[0014]FIG. 2 illustrates a binary weighted switched capacitor network.

[0015]FIG. 3 illustrates a thermometer coded switched capacitor network.

[0016]FIG. 4 illustrates a DCXO with a segmented switched capacitor network.

[0017]FIG. 5 illustrates the segmented network capacitance as a function of the composite input codes.

[0018]FIG. 6 illustrates another embodiment of the segmented network capacitance as a function of the composite input codes.

[0019]FIG. 7 illustrates a method of tuning a DCXO with a binary weighted coarse array and a thermometer coded fine array of tuning capacitors.

[0020]FIG. 8 illustrates the use of a DCXO in a digital subscriber line application.

DETAILED DESCRIPTION

[0021]FIG. 1 illustrates a typical design for a VCXO 100 based on a Pierce oscillator circuit design. In one embodiment, each capacitive element 140 and 150 is a voltage controlled capacitor or varactor. In an alternative embodiment, one of the capacitive elements 140 and 150 is fixed rather than variable. The frequency of oscillation of the VCXO is related to the resonant frequency of crystal 120 located in the feedback path of amplifier 110 with some dependency on the values of varactors 140 and 150.

[0022] Digital control of the VCXO is achieved through the use of a digital-to-analog converter (DAC 160). Digital loop filter and control processor 180 provides a digital code to DAC 160 in response to an error signal determined from the VCXO output (clock 190). Although varactor 140 is an analog device, DAC 160 is only capable of providing a finite number of analog voltage values. VCXO 100 is effectively a digitally controlled crystal oscillator (DCXO) and is controllable only within the resolution limits of DAC 160 despite the use of an otherwise continuously variable tuning element, varactor 140.

[0023] The DAC provides an analog voltage signal to varactors 140 and 150 that corresponds to the DAC digital input codes. Varactors, however, are typically located off-chip (i.e., not on the same integrated circuit) due to size. Instead of a varactor, networks of switched capacitors may be used to achieve the necessary capacitances for the oscillator. The use of such switched capacitor networks eliminates the need for a DAC to select capacitance.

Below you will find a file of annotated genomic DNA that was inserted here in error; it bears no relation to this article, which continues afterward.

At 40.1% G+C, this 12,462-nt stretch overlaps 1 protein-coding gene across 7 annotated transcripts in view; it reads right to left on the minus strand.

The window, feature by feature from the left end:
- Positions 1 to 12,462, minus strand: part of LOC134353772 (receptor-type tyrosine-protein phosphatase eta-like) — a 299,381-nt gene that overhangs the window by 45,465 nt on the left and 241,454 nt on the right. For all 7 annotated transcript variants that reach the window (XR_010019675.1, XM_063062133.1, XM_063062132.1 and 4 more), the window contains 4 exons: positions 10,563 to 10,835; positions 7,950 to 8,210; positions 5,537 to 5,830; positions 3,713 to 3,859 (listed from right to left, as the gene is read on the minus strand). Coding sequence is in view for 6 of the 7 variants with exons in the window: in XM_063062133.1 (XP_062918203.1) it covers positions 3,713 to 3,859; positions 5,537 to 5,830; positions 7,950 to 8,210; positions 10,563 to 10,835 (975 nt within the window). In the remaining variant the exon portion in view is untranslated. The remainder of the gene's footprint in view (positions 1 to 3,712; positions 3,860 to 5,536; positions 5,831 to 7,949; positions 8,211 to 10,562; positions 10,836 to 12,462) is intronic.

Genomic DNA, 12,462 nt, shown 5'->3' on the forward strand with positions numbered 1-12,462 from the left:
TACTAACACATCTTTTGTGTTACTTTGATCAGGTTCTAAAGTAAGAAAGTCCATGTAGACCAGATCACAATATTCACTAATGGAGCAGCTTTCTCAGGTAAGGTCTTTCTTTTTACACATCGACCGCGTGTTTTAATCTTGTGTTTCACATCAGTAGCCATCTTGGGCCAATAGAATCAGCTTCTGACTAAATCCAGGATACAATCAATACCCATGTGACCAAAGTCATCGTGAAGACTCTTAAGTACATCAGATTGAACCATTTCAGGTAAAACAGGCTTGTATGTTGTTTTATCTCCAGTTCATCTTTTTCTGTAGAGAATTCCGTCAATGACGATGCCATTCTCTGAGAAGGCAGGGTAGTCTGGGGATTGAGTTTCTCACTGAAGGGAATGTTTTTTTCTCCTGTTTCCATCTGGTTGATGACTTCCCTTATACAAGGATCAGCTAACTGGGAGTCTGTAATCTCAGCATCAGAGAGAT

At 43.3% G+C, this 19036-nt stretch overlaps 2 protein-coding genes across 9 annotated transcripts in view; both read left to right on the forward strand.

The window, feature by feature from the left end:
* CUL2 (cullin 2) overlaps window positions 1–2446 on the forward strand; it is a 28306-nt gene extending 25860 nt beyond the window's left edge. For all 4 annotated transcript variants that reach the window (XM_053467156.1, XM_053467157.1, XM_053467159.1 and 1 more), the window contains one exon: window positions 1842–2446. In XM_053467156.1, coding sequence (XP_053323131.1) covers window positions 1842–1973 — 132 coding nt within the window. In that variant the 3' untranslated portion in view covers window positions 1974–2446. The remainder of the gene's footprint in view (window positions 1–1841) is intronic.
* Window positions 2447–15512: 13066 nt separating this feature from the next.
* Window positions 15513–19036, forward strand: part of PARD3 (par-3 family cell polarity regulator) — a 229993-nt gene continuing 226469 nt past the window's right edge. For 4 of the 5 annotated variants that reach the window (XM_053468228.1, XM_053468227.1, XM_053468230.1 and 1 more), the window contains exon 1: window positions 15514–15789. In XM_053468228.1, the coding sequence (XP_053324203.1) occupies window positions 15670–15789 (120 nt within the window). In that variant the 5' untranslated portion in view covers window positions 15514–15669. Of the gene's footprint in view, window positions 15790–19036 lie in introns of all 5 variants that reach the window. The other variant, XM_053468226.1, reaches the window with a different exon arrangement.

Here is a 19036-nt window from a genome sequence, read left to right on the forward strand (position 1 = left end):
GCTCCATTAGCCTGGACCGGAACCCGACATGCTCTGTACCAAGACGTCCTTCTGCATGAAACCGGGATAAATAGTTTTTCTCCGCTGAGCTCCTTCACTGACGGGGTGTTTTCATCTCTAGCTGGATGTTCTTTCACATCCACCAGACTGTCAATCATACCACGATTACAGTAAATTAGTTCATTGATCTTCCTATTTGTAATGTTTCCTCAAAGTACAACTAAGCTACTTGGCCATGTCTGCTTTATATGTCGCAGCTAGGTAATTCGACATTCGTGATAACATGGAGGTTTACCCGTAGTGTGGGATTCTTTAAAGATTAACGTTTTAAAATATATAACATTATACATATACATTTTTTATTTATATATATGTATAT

[0024]FIG. 2 illustrates one embodiment of an n-bit binary weighted array of selectable tuning capacitors 200. Each capacitor, e.g. 210, has an associated switch, e.g. 220. The switches enable selectively placing capacitors 210-218 in parallel with each other across nodes 240 and 242.

[0025] As a result of the binary weighting of capacitor values, no decode circuitry is required for the input signals 230-238 that control the switches. The input signals, e.g. 230 also serve as switch controls for their associated switch, e.g. 220. The capacitor 210 associated with the least significant bit 230 has a value of CB. The next significant bit associated with capacitor 212 has a value of 2CB. Each next significant input signal bit is associated with a capacitor having a value twice as large as the previous input signal bit. Thus for an n-bit array, the capacitor associated with the ith input has a value 2lCB where i={0, . . . n−1} where CB is the capacitor value associated with the input signal of the least significant bit.

[0026] The binary tuning array can be used to converge very quickly on the appropriate capacitance value. The output capacitance value is a monotonic function of the input code. Only n capacitors, switches, and switch control lines are required for an n-bit input code in order to realize 2n distinct values. Moreover, the input signal lines can serve as the switch control lines given that no decoding circuitry is required.